(2) what information he has collected for benchmarking purposes on target serum cholesterol levels in (a) the UK, (b) other EU member states and (c) the USA;
(3) what estimate he has made of the number of heart attacks that might be avoided by treating serum cholesterol down to (a) current quality and outcomes framework levels and (b) the suggested JBS2 target levels among at-risk populations; and if he will make a statement.
(2) what reductions in serum cholesterol in at-risk populations have been achieved in (a) spearhead primary care trusts (PCTs) and (b) other PCTs; and what the Government’s target reductions are in each case;
(3) what estimate he has made of the effect on the number of heart attacks that would arise from treating serum cholesterol down to (a) current quality outcomes framework levels and (b) the proposed target levels of the Joint British Societies’ guidelines on prevention of cardiovascular disease among at-risk populations;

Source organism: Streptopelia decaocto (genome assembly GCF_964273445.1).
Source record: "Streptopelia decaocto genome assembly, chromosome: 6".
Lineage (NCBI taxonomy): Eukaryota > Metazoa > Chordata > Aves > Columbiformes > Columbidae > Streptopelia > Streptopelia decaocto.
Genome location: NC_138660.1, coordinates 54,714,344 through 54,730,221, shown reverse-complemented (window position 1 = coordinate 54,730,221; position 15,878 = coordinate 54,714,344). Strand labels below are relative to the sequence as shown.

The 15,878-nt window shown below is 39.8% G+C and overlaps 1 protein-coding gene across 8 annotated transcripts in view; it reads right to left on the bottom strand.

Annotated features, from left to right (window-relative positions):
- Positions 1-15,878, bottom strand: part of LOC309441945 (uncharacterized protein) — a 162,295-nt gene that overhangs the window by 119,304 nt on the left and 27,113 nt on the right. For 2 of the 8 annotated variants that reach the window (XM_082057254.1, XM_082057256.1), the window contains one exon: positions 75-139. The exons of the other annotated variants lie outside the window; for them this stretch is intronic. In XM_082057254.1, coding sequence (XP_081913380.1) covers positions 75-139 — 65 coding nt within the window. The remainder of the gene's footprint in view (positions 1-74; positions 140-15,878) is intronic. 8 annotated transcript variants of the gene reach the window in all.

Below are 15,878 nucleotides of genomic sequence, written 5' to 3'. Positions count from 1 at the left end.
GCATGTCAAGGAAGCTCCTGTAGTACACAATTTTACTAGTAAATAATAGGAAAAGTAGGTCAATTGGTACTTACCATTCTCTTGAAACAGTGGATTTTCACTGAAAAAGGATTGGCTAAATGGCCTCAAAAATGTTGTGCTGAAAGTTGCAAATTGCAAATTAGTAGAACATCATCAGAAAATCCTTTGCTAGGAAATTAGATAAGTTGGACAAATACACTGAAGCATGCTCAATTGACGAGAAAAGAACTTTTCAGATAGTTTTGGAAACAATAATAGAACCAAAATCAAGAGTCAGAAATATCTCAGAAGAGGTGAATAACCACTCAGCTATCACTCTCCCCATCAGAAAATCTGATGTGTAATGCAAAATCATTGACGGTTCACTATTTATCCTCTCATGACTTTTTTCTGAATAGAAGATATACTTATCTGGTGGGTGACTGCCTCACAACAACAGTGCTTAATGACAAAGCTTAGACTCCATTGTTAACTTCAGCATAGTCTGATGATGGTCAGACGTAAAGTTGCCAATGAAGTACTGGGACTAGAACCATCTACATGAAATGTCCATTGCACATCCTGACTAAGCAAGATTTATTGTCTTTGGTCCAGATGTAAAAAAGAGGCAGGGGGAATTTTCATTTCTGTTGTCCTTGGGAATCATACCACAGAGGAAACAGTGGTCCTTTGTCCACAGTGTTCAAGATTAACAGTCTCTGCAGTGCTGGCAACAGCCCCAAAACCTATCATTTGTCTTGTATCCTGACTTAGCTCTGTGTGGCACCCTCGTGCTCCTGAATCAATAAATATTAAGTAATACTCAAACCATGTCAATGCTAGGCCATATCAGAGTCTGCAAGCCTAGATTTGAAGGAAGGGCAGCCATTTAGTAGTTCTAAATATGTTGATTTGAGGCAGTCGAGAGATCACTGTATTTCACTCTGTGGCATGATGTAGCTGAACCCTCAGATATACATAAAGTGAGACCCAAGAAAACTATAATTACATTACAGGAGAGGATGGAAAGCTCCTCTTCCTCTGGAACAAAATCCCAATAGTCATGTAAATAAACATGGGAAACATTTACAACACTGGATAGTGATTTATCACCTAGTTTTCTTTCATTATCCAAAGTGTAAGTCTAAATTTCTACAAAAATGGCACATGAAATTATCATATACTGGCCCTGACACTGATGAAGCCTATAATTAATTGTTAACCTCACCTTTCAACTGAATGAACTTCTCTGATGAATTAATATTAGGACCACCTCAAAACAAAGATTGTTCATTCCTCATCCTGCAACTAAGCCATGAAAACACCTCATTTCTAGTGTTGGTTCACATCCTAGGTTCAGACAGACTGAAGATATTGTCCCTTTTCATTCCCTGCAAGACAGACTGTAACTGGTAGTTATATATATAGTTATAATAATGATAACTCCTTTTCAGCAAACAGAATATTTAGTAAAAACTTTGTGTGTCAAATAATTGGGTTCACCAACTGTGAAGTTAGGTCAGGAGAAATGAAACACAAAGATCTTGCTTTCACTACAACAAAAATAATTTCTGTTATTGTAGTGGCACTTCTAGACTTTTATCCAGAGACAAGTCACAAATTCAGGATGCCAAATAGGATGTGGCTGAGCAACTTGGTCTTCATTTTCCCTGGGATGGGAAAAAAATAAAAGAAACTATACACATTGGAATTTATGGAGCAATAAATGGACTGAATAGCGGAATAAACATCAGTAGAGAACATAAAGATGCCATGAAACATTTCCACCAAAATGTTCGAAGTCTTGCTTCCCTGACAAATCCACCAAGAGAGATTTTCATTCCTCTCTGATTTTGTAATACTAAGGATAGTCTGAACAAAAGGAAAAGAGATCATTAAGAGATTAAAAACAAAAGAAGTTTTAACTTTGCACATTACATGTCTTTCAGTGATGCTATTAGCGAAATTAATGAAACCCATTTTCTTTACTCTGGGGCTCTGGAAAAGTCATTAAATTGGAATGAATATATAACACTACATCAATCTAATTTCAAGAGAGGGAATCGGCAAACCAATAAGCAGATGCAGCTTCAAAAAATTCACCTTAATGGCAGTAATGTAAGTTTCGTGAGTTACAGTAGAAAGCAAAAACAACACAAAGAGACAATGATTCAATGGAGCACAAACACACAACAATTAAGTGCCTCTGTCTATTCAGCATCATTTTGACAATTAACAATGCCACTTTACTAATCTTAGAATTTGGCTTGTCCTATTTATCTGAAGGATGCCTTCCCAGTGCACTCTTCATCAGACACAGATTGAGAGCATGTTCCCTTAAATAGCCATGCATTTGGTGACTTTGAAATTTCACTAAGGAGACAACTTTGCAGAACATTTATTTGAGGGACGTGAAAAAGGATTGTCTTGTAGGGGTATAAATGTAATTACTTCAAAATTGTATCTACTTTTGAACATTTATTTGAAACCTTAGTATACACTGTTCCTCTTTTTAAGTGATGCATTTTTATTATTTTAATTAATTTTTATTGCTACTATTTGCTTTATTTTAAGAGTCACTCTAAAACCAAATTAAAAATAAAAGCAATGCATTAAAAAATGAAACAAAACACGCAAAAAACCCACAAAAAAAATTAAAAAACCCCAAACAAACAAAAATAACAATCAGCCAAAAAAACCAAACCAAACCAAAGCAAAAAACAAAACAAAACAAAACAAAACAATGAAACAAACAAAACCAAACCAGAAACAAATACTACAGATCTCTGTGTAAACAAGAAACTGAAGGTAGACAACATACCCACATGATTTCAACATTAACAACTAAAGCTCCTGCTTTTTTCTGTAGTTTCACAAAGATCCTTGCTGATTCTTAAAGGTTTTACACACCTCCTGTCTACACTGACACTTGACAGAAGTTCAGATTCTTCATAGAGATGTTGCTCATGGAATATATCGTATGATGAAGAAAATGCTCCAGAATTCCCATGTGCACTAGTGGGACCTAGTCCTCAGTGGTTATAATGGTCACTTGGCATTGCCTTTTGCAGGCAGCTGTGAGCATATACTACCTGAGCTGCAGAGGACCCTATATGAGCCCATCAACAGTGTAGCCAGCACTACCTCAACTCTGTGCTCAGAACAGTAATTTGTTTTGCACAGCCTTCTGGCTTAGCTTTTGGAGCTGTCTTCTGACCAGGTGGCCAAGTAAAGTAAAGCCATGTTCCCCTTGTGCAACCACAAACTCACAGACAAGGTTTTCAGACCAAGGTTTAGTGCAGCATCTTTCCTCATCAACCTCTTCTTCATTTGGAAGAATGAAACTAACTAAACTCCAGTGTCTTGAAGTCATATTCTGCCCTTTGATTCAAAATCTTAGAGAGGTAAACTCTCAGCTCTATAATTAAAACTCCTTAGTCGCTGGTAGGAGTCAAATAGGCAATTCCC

(4) what information his Department holds for benchmarking purposes on target serum cholesterol levels in (a) the UK, (b) other EU member states and (c) the USA; and if he will make a statement.
It is the role of the National Institute for Health and Clinical Excellence (NICE) to set out best practice on standards for treatment and prevention of heart disease.
In May 2008, NICE published a clinical guideline on lipid modification (managing cholesterol levels) entitled “Cardiovascular risk assessment and the modification of blood lipids for the primary and secondary prevention of cardiovascular disease”.
NICE guidance is developed using the best available evidence from the scientific community. When reviewing the evidence, NICE ensures that the implementation of any new guidance is cost-effective for the local NHS organisations.
Around three million people are currently receiving statin therapy to reduce cholesterol levels, saving an estimated 10,000 lives every year, as well as reducing the number of heart attacks.